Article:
Key Points

  • Legal Milestone: The court allows social media addiction lawsuits against major tech firms to proceed on a negligence claim.
  • Negligence Allegations: Plaintiffs argue that companies were aware of the addictive nature of social media platforms, causing harm to minors.
  • Impact on Minors: The lawsuits claim that social media designs intentionally maximize minors' usage, leading to mental health issues.
  • Section 230 Challenge: The ruling challenges the protection provided by Section 230, allowing claims to advance despite free speech concerns.
  • Industry Ramifications: The decision may set a precedent, influencing the responsibilities of tech giants in addressing user well-being and platform design

In a significant development, minors and parents pursuing legal action against major technology companies, including Meta Inc.'s Facebook., and thousonds of tech companies for alleged addiction issues related to social media platforms have achieved a crucial victory in a California court.

The Background of the Social Media Industry

On October 13, a state judge dismissed most of the claims but decided to allow the lawsuits to proceed on the basis of a negligence claim. This claim suggests that the companies were either negligent or aware that the design of their platforms could amplify minors' usage and cause harm. Plaintiffs argue that social media platforms are intentionally designed to be addictive, contributing to mental health issues such as depression, anxiety, self-harm, eating disorders, and suicide.

Over 200 similar lawsuits filed across the United States have been assigned to two judges in California—one in state court in Los Angeles and the other in federal court in Oakland. The recent ruling by Judge Carolyn B. Kuhl specifically applies to cases in state court. This decision is part of a broader legal battle where concerns about privacy, national security, personal freedoms, and the use of popular apps, especially among young users, intersect.

In the California case, lawyers representing minors overcame a legal obstacle, allowing them to pursue a claim that Facebook, Instagram, Snap Inc., TikTok Inc., and Alphabet Inc.'s YouTube knew that the physical harms of social media were "foreseeable and substantial," according to Judge Kuhl's ruling. She highlighted the "obvious inequality" between "unsophisticated minors" and internet companies that "exercised total control over how their platforms functioned."

Historically, internet companies have relied on Section 230 of the Communications Decency Act, a federal statute that shields them from liability regarding content on their platforms. Importantly, Judge Kuhl ruled that laws protecting free speech and Section 230 do not prevent the negligence claim in the California cases from proceeding.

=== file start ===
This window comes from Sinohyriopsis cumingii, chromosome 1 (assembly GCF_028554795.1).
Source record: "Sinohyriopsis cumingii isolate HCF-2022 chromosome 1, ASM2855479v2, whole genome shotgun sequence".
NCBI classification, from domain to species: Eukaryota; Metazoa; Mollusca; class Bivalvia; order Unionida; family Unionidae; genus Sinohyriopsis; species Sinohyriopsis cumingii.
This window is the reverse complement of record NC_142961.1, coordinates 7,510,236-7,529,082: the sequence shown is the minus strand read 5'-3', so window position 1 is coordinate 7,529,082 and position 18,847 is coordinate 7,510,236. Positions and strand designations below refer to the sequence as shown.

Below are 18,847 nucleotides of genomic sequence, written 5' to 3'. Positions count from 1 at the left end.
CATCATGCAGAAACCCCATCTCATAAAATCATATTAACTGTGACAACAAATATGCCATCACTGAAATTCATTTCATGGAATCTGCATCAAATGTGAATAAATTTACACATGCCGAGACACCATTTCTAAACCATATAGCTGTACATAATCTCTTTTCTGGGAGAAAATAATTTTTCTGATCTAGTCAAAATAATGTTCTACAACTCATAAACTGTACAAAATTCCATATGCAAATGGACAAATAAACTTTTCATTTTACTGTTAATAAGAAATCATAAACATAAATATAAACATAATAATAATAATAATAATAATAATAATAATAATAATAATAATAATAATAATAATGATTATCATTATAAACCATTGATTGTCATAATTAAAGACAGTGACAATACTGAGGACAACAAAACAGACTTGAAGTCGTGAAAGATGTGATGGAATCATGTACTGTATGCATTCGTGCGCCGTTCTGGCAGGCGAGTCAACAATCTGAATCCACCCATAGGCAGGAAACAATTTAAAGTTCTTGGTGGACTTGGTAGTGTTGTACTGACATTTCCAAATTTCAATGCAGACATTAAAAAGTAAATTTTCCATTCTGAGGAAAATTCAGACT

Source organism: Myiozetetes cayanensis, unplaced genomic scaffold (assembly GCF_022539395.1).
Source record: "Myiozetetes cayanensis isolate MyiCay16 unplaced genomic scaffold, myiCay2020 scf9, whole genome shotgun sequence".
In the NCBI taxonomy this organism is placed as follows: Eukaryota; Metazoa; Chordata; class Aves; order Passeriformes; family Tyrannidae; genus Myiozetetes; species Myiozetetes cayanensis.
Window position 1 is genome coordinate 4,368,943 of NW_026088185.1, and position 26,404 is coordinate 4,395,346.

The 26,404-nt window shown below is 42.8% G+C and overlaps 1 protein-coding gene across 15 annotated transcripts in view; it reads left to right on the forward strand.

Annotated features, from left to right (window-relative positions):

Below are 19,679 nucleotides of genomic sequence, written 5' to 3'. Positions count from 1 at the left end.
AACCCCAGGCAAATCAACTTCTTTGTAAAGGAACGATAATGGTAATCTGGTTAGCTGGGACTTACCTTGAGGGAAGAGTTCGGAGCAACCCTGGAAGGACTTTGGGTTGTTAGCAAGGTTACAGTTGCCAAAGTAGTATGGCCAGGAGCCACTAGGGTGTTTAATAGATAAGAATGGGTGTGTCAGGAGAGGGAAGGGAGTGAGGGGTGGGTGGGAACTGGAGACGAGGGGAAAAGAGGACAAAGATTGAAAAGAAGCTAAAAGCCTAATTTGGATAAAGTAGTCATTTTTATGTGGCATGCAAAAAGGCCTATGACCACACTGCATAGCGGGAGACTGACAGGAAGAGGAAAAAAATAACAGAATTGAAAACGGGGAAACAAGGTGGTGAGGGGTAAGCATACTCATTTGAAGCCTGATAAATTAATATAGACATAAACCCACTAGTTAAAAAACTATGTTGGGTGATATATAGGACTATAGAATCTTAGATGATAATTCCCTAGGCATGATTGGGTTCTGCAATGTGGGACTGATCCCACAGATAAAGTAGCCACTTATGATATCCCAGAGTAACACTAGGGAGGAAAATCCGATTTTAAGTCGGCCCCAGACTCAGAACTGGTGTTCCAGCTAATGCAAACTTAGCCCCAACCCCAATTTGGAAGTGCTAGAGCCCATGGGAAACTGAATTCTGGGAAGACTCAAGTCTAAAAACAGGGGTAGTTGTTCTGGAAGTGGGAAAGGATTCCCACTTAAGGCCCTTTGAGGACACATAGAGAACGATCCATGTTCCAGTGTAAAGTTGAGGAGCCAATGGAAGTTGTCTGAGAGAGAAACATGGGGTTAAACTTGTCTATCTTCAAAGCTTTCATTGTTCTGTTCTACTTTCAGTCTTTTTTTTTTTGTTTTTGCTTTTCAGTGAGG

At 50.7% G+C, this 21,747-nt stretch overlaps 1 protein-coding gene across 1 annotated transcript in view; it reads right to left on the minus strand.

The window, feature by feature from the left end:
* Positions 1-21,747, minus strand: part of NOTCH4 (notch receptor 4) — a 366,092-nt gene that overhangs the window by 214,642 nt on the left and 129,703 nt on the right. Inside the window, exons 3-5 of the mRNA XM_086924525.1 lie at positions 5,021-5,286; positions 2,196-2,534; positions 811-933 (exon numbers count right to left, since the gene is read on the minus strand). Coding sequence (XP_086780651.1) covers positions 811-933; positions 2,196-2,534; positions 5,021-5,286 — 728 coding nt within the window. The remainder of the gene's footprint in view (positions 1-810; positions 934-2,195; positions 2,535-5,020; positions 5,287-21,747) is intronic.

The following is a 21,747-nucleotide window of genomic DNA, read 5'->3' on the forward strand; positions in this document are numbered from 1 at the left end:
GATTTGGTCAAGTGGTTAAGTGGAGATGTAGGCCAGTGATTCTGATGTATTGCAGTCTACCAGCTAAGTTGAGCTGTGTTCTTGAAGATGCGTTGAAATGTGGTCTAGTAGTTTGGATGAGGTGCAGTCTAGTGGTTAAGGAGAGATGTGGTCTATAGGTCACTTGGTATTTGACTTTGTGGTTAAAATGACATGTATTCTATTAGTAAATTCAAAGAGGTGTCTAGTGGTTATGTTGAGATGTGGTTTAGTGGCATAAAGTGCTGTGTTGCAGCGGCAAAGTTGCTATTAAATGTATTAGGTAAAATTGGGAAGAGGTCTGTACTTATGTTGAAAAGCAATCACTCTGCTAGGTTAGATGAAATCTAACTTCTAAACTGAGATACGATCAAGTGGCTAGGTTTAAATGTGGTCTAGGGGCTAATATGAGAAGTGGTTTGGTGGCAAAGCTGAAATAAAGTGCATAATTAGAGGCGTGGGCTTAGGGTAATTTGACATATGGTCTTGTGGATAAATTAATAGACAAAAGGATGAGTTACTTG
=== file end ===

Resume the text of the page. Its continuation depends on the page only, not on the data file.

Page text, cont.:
The ruling suggests that social media companies could be held liable because the allegations are based on the design features of the platforms, not the specific content viewed by plaintiffs. Lawyers for the plaintiffs hailed the decision as a crucial step forward for families affected by mental health issues due to social media use, expressing determination to hold the companies accountable.

Google defended its practices, emphasizing its commitment to protecting children across its platforms. Other companies involved in the lawsuit did not immediately respond to requests for comment, but they have previously defended their practices. Meta's Global Head of Safety, Antigone Davis, responded to a lawsuit in March, stating the company's dedication to online safety for teens and the provision of safety tools for families.

While the judge advanced the negligence claim, seven other claims in the lawsuit were dismissed, including an argument related to the defective design of the platforms. Judge Kuhl noted that product liability concepts, created in a different era for tangible products, present new challenges under the law for intangible platforms like social media.

Lawyers representing minors in similar federal court lawsuits also face a dismissal request from the companies. The legal battle, which underscores the societal impact of social media, is likely to have broader implications for the responsibilities of tech companies regarding user well-being.



About Snap Inc


  • Ticker SNAP
  • Exchange NYSE
  • Sector Communication Services
  • Industry Internet Content & Information
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  • Snap Inc. operates as a camera company in North America, Europe, and internationally. The company offers Snapchat, a camera application with various functionalities, such as Camera, Communication, Snap Map, Stories, and Spotlight that enable people to communicate visually through short videos and images. It also provides Spectacles, an eyewear p...
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